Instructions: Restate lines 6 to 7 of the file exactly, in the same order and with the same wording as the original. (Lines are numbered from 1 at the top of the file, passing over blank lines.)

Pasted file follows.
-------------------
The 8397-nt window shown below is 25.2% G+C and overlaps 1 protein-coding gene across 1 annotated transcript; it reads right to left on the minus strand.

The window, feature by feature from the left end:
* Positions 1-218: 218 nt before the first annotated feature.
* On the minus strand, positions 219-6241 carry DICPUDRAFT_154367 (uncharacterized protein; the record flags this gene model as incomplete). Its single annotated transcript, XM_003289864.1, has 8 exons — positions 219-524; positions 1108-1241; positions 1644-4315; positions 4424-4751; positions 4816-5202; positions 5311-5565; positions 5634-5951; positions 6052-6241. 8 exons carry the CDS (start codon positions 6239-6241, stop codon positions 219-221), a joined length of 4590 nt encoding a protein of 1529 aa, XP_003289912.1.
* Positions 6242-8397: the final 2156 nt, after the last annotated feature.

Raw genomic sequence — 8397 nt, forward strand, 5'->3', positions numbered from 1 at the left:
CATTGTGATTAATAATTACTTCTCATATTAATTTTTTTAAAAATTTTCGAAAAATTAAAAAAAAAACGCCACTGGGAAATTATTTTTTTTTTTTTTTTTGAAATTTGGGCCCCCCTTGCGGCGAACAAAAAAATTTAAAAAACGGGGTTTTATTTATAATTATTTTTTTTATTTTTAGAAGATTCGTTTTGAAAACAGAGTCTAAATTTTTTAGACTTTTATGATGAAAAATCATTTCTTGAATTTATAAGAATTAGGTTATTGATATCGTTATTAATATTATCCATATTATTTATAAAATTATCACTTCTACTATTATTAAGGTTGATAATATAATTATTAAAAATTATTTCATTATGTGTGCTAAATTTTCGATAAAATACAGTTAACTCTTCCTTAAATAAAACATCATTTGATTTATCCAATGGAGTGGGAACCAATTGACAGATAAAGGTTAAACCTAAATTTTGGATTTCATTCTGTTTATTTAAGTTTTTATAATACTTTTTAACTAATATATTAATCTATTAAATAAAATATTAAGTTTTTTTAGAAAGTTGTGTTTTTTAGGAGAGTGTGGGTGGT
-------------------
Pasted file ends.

Raw genomic sequence — 8397 nt, forward strand, 5'->3', positions numbered from 1 at the left:
CATTGTGATTAATAATTACTTCTCATATTAATTTTTTTAAAAATTTTCGAAAAATTAAAAAAAAAACGCCACTGGGAAATTATTTTTTTTTTTTTTTTTGAAATTTGGGCCCCCCTTGCGGCGAACAAAAAAATTTAAAAAACGGGGTTTTATTTATAATTATTTTTTTTATTTTTAGAAGATTCGTTTTGAAAACAGAGTCTAAATTTTTTAGACTTTTATGATGAAAAATCATTTCTTGAATTTATAAGAATTAGGTTATTGATATCGTTATTAATATTATCCATATTATTTATAAAATTATCACTTCTACTATTATTAAGGTTGATAATATAATTATTAAAAATTATTTCATTATGTGTGCTAAATTTTCGATAAAATACAGTTAACTCTTCCTTAAATAAAACATCATTTGATTTATCCAATGGAGTGGGAACCAATTGACAGATAAAGGTTAAACCTAAATTTTGGATTTCATTCTGTTTATTTAAGTTTTTATAATACTTTTTAACTAATATATTAATCTATTAAATAAAATATTAAGTTTTTTTAGAAAGTTGTGTTTTTTAGGAGAGTGTGGGTGGT